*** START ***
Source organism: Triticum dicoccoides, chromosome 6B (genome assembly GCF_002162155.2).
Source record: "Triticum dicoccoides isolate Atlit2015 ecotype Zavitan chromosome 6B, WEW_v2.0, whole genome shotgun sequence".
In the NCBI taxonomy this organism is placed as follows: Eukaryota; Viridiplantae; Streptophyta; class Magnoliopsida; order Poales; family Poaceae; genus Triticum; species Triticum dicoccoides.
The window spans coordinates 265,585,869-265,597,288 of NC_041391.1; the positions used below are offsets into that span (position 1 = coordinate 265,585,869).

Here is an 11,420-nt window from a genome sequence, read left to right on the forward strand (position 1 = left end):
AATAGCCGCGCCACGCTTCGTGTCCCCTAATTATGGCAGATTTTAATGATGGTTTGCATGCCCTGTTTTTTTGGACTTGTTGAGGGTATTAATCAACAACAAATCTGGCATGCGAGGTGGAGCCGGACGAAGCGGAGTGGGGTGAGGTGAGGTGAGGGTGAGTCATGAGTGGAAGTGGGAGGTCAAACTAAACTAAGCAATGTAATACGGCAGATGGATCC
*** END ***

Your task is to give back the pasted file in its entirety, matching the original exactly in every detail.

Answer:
Source organism: Triticum dicoccoides, chromosome 6B (genome assembly GCF_002162155.2).
Source record: "Triticum dicoccoides isolate Atlit2015 ecotype Zavitan chromosome 6B, WEW_v2.0, whole genome shotgun sequence".
In the NCBI taxonomy this organism is placed as follows: Eukaryota; Viridiplantae; Streptophyta; class Magnoliopsida; order Poales; family Poaceae; genus Triticum; species Triticum dicoccoides.
The window spans coordinates 265,585,869-265,597,288 of NC_041391.1; the positions used below are offsets into that span (position 1 = coordinate 265,585,869).

Here is an 11,420-nt window from a genome sequence, read left to right on the forward strand (position 1 = left end):
AATAGCCGCGCCACGCTTCGTGTCCCCTAATTATGGCAGATTTTAATGATGGTTTGCATGCCCTGTTTTTTTGGACTTGTTGAGGGTATTAATCAACAACAAATCTGGCATGCGAGGTGGAGCCGGACGAAGCGGAGTGGGGTGAGGTGAGGTGAGGGTGAGTCATGAGTGGAAGTGGGAGGTCAAACTAAACTAAGCAATGTAATACGGCAGATGGATCC